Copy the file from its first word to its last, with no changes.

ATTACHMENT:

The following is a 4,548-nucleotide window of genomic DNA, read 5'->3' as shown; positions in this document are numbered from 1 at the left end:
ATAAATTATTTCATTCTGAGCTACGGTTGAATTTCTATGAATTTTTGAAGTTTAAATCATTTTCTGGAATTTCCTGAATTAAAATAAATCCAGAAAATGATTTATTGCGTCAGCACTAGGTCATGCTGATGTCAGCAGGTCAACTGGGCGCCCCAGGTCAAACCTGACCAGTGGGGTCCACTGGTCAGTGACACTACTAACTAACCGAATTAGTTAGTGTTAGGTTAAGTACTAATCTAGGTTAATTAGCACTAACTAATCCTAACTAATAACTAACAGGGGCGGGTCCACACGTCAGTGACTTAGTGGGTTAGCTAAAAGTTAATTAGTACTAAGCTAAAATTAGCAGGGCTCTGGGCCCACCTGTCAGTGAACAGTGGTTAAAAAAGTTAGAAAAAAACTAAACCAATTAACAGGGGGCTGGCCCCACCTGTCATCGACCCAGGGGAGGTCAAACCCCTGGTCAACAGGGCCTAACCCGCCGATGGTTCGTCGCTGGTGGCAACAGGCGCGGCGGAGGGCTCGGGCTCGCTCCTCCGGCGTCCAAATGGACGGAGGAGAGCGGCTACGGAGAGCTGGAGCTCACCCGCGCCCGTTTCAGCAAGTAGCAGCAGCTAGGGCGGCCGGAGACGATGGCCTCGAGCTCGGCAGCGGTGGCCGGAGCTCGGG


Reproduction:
The following is a 4,548-nucleotide window of genomic DNA, read 5'->3' as shown; positions in this document are numbered from 1 at the left end:
ATAAATTATTTCATTCTGAGCTACGGTTGAATTTCTATGAATTTTTGAAGTTTAAATCATTTTCTGGAATTTCCTGAATTAAAATAAATCCAGAAAATGATTTATTGCGTCAGCACTAGGTCATGCTGATGTCAGCAGGTCAACTGGGCGCCCCAGGTCAAACCTGACCAGTGGGGTCCACTGGTCAGTGACACTACTAACTAACCGAATTAGTTAGTGTTAGGTTAAGTACTAATCTAGGTTAATTAGCACTAACTAATCCTAACTAATAACTAACAGGGGCGGGTCCACACGTCAGTGACTTAGTGGGTTAGCTAAAAGTTAATTAGTACTAAGCTAAAATTAGCAGGGCTCTGGGCCCACCTGTCAGTGAACAGTGGTTAAAAAAGTTAGAAAAAAACTAAACCAATTAACAGGGGGCTGGCCCCACCTGTCATCGACCCAGGGGAGGTCAAACCCCTGGTCAACAGGGCCTAACCCGCCGATGGTTCGTCGCTGGTGGCAACAGGCGCGGCGGAGGGCTCGGGCTCGCTCCTCCGGCGTCCAAATGGACGGAGGAGAGCGGCTACGGAGAGCTGGAGCTCACCCGCGCCCGTTTCAGCAAGTAGCAGCAGCTAGGGCGGCCGGAGACGATGGCCTCGAGCTCGGCAGCGGTGGCCGGAGCTCGGG